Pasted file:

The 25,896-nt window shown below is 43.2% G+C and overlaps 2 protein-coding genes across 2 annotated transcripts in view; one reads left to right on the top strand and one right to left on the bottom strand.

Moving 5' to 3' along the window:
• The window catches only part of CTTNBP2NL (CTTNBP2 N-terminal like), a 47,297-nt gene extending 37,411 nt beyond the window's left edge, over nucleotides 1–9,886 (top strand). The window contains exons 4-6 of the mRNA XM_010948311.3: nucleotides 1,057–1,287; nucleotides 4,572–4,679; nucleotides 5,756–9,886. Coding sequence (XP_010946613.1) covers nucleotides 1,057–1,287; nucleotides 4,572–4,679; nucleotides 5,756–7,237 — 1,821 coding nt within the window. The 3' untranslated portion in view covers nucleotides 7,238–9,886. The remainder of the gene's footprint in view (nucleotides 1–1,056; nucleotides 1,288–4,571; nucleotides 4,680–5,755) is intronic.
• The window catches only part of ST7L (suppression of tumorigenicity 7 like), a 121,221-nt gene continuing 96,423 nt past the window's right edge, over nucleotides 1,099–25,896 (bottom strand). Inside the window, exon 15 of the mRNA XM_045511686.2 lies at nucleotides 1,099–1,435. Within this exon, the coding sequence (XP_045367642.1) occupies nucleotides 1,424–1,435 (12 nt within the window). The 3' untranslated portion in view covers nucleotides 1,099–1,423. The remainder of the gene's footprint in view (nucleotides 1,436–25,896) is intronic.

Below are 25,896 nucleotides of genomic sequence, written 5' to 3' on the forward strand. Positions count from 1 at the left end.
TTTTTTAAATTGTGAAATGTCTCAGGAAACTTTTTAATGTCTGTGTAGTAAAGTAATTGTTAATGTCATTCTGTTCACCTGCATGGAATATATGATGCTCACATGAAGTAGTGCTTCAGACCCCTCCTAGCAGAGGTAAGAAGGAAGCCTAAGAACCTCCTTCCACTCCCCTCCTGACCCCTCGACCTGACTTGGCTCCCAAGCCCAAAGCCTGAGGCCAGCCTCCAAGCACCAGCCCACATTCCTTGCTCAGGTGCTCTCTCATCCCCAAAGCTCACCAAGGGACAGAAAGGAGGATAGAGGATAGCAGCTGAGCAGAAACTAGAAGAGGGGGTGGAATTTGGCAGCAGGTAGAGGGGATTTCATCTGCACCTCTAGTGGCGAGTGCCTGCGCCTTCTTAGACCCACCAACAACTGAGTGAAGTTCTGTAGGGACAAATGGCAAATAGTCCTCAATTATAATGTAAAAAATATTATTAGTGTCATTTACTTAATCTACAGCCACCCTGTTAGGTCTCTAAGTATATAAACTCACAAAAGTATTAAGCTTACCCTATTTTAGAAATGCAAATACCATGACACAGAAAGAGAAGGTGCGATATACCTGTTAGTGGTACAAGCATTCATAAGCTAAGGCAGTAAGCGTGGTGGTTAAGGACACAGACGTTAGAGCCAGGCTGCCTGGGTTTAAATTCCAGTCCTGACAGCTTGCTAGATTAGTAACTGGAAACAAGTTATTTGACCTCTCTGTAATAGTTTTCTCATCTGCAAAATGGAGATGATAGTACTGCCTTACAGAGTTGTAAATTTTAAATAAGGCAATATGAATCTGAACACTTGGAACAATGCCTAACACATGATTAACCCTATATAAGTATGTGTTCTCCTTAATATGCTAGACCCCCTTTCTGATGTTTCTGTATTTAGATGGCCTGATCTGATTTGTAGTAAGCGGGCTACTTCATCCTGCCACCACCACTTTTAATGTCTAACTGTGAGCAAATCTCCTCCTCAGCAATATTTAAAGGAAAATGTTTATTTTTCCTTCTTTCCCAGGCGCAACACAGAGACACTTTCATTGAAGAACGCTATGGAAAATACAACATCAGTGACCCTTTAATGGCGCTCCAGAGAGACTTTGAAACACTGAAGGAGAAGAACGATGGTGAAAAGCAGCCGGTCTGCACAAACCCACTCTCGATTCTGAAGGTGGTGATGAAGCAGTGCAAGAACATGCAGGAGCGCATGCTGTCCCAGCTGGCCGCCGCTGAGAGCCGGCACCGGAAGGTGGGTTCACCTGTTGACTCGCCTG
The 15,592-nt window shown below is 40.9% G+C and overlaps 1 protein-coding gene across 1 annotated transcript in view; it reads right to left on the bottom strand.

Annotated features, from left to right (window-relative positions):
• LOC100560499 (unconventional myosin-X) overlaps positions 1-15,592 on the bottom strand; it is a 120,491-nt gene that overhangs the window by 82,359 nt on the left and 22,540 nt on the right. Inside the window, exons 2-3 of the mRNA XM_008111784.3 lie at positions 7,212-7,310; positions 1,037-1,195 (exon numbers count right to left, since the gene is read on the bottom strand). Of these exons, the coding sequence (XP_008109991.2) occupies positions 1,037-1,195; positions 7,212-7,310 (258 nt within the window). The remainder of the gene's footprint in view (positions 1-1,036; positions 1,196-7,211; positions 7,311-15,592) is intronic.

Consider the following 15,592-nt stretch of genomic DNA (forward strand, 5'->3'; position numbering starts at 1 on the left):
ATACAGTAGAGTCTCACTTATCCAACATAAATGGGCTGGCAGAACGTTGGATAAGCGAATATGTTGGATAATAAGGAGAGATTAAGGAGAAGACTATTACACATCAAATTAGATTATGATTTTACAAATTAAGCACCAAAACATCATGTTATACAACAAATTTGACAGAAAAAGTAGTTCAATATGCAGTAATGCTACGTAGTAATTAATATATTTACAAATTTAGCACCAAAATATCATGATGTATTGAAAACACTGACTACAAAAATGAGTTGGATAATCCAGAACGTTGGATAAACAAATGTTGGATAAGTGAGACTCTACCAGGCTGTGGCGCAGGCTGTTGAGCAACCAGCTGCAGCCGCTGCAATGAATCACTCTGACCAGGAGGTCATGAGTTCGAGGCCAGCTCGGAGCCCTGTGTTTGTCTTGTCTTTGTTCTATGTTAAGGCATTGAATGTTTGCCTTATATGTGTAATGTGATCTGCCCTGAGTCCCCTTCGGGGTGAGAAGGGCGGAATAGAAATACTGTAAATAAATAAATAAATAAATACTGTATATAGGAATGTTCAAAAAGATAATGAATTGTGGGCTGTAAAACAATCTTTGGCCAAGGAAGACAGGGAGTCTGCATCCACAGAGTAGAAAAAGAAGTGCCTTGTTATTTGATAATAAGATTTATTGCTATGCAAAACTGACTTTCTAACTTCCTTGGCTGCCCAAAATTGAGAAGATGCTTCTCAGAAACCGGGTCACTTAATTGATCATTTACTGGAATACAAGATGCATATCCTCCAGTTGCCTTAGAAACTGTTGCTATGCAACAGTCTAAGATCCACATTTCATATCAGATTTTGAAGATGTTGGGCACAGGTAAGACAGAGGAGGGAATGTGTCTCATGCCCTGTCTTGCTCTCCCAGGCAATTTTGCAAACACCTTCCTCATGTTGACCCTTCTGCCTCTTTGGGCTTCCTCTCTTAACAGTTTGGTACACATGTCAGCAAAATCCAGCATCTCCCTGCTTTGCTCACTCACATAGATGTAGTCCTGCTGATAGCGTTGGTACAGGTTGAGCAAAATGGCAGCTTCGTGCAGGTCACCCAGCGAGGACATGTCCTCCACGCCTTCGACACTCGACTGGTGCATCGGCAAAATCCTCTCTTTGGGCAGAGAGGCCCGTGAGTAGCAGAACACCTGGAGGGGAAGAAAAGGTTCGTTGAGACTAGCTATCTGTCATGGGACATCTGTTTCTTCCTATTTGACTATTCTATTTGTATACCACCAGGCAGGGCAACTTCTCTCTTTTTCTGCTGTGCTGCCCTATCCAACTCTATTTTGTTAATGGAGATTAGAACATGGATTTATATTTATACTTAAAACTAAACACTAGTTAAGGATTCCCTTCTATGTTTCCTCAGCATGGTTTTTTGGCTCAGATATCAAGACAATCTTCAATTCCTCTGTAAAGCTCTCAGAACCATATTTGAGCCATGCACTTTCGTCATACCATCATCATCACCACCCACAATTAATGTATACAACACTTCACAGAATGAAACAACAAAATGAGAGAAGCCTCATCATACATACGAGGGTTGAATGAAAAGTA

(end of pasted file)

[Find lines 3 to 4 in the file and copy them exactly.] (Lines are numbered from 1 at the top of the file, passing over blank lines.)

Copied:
• The window catches only part of CTTNBP2NL (CTTNBP2 N-terminal like), a 47,297-nt gene extending 37,411 nt beyond the window's left edge, over nucleotides 1–9,886 (top strand). The window contains exons 4-6 of the mRNA XM_010948311.3: nucleotides 1,057–1,287; nucleotides 4,572–4,679; nucleotides 5,756–9,886. Coding sequence (XP_010946613.1) covers nucleotides 1,057–1,287; nucleotides 4,572–4,679; nucleotides 5,756–7,237 — 1,821 coding nt within the window. The 3' untranslated portion in view covers nucleotides 7,238–9,886. The remainder of the gene's footprint in view (nucleotides 1–1,056; nucleotides 1,288–4,571; nucleotides 4,680–5,755) is intronic.
• The window catches only part of ST7L (suppression of tumorigenicity 7 like), a 121,221-nt gene continuing 96,423 nt past the window's right edge, over nucleotides 1,099–25,896 (bottom strand). Inside the window, exon 15 of the mRNA XM_045511686.2 lies at nucleotides 1,099–1,435. Within this exon, the coding sequence (XP_045367642.1) occupies nucleotides 1,424–1,435 (12 nt within the window). The 3' untranslated portion in view covers nucleotides 1,099–1,423. The remainder of the gene's footprint in view (nucleotides 1,436–25,896) is intronic.